Atmpospheric concentration of carbon dioxide for the past 400,000 years.
Figure 3.6: Atmospheric concentration of carbon dioxide for the past 400,000 years.
Click for a text description
The chart illustrates the fact that for 650,000 years atmospheric levels of CO2 fluctuated up and down but never rose above 300 ppm until 1950. Levels have continued to rise since then. The current CO2 level depicted on the chart is nearly 400 ppm (as of July 2013).

It is an established fact that the burning of fossil fuels releases carbon dioxide and that the concentration of carbon dioxide has been increasing rapidly since around the beginning of the Industrial Revolution in the late 1700s. The Industrial Revolution is characterized by the increased use of fossil fuels - first coal, then oil, then natural gas. All of these non-renewable energy sources release CO2 when burned, and aside from minor natural occurrences like volcanic eruptions, are what has primarily caused the increased carbon dioxide concentration over the past 200+ years.

In short, energy is the primary culprit in anthropogenic greenhouse gas emissions. In fact, according to the International Energy Agency, two-thirds of global anthropogenic greenhouse gas emissions are due to energy use and production (source: IEA, "Energy and Climate Change," World Energy Outlook 2015). This boils down to the fact that:

  • We are emitting carbon dioxide and other greenhouse gases at rates faster than can naturally be absorbed.

This causes an imbalance, and thus the concentration increases. This is one of the fundamental things to understand about sustainability that has been addressed a few times in this course: As noted last lesson, and as Herman Daly stated in regards to the steady state economy, we simply cannot emit wastes faster than they can be naturally reabsorbed.

Mythbusting: The Earth Emits More CO2 Than People Do, So We Don't Make An Impact

You may hear something like the following as a reason to be skeptical of anthropogenic climate change: "The earth naturally emits WAY more CO2 than humans do. The emissions are so relatively small that they cannot have an impact on CO2 concentrations, never mind climate change."

The earth does, in fact, emit significantly more CO2 than humans do! The image below is from the Intergovernmental Panel on Climate Change's (IPCC) most recent report, called the Fifth Assessment Report or simply AR5. This is an illustration of the global carbon cycle. Carbon, like most other elements, is constantly moving around the earth, e.g. being emitted and absorbed by oceans, being taken up by plants, being released by decaying plants, being released by volcanoes, etc. The carbon cycle illustrates this process. (Don't worry about analyzing this image if you don't want to - it's pretty dense, and you do not need to know any of the numbers.)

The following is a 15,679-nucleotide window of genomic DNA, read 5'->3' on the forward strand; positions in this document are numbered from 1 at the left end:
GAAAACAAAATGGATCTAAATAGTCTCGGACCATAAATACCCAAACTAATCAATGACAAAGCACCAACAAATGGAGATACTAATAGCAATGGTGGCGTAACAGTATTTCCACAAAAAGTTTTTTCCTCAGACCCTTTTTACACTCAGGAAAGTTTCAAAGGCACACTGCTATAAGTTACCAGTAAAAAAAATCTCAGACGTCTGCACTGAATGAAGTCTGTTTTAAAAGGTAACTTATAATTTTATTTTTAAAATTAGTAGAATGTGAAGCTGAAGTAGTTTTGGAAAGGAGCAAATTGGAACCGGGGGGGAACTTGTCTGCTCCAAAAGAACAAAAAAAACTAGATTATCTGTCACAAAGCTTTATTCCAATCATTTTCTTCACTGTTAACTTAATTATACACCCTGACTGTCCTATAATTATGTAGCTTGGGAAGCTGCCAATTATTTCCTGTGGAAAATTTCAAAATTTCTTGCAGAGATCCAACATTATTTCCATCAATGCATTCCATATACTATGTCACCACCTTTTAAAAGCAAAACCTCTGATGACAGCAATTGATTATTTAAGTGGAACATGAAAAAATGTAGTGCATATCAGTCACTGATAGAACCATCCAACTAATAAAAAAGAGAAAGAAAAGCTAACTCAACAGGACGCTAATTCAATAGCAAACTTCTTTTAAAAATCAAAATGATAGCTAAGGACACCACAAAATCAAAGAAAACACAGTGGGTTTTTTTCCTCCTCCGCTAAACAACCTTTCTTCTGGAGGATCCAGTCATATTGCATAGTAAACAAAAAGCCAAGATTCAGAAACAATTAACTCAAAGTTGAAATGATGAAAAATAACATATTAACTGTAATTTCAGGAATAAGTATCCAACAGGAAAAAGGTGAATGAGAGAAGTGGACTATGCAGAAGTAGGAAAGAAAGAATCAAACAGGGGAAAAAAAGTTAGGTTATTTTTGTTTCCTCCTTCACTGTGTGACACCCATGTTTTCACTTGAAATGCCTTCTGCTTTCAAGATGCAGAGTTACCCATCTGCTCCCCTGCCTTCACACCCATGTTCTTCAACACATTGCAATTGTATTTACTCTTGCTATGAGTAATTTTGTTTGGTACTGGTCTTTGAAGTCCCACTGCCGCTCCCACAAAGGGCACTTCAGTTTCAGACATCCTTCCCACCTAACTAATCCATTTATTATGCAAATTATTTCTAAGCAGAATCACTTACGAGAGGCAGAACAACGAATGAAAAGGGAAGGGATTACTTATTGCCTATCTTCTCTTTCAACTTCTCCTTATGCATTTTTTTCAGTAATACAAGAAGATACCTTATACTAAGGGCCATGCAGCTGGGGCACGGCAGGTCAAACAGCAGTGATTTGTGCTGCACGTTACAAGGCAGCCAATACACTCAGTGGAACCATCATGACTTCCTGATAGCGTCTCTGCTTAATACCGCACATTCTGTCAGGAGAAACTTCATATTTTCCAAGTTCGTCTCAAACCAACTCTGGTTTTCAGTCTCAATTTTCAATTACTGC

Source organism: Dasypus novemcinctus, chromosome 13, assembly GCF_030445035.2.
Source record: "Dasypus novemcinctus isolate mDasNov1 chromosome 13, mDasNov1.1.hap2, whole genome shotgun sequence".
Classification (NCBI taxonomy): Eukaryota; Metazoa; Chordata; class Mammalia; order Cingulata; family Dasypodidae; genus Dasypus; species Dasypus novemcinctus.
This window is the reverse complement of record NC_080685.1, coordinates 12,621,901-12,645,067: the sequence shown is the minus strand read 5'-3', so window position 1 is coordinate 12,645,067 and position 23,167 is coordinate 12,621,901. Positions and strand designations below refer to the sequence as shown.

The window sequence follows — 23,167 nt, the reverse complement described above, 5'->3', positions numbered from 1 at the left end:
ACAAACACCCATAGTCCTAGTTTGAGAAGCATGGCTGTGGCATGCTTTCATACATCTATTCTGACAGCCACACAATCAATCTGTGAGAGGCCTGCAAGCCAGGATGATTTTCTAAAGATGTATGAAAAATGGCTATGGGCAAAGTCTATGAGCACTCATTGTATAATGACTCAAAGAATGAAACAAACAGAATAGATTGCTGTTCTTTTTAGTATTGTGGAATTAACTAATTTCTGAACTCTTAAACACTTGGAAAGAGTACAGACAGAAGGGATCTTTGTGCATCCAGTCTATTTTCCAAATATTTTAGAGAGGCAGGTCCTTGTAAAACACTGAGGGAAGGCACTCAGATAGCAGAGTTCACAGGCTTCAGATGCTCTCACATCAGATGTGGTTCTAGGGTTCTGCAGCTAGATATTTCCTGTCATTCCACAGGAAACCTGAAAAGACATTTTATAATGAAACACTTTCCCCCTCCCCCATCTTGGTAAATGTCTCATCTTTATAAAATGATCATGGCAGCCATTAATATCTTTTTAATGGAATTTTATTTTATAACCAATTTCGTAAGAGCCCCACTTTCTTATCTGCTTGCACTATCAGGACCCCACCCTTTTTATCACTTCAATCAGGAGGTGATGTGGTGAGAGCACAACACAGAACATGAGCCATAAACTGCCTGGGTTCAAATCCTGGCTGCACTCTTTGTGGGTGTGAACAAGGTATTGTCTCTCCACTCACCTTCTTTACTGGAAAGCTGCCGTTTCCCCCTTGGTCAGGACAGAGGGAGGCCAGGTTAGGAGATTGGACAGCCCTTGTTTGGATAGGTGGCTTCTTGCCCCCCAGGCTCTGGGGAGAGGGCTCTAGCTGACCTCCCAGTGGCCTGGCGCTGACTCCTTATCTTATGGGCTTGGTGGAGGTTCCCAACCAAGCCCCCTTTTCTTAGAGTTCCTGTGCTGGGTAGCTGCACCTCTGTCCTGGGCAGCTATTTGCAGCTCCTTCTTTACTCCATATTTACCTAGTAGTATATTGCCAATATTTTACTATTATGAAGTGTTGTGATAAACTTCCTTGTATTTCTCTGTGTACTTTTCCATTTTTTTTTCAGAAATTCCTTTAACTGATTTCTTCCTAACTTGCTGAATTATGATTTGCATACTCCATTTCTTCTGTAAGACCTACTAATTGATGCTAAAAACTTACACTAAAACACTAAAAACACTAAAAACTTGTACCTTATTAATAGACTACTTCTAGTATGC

illustration of the various sources and sinks of carbon dioxide. The natural emissions are significantly higher than the anthropogenic emissions. See text description in caption
Figure 3.7: The global carbon cycle, by major source. Note that anything red indicates an anthropogenic source. See page 6 of this report for a resizable image. (Link to text version of Figure 3.3 that opens in a new tab.)
Credit: Intergovernmental Panel on Climate Change Fifth Assessment Report, Figure 6.1.

This is a pretty busy image, so I'll summarize it for you:

  • Humans directly cause about 9 billion tonnes (Gt) of carbon to enter the atmosphere each year.
  • Natural emissions are on the order of 170 Gt per year.

Hmm, okay, so there are way more natural than anthropogenic emissions. So why care so much about the measly 9 billion anthropogenic tonnes? As it turns out, if there were no anthropogenic emissions, the carbon cycle would likely even out, or perhaps even cause a reduction in carbon in the atmosphere. There are many natural processes that absorb carbon, mostly oceans, and vegetation. According to the IPCC, the total increase in carbon in the atmosphere is only about 4 Gt per year (including anthropogenic emissions). If you do a little math it becomes apparent: if those 9 Gt of emissions caused by humans were not there, then there would likely be no increase in overall concentration. Even though the relative contribution is small, anthropogenic emissions throw the global carbon cycle out of whack.

One good analogy of this process is weight gain. Let's say you average around 2,000 calories of food intake each day, and on average you burn off the same amount each day. If this continues over time, you will not gain weight. But if you add one extra 100 calorie snack each day, it will throw this balance out of whack. Even though you are only increasing your calorie intake by a measly 5%, over time this will cause weight gain. Well, it appears that the earth has put on some serious carbon weight in the past ~200 years, and it is almost entirely due to the extra human emissions!

Fact 3: The Climate Is Warming

Humans have been taking direct temperature measurements since about 1880. There has been an upward trend in global temperature since around 1900, and the increase has become very sharp since about 1980.

Graph of global temperature trends since 1880, it shows a rather steady increase
Figure 3.8: Global average temperature since 1880 (the blue and red lines). Note the sharp increase since around 1980 and the overall upward trend since 1900. The black line indicates carbon dioxide concentration, with the ppm scale on the right.
Credit: NOAA

According to the National Oceanic and Atmospheric Administration (NOAA) (via NASA):

"Nineteen of the warmest years have occurred since 2000, with the exception of 1998. The year 2020 tied with 2016 for the warmest year on record since record-keeping began in 1880"

Based on this evidence (which has been corroborated by other scientific sources) and Figure 3.8 above, it is clear that the global temperature has been increasing since humans have been measuring it on a global scale, and it appears that the warming is accelerating.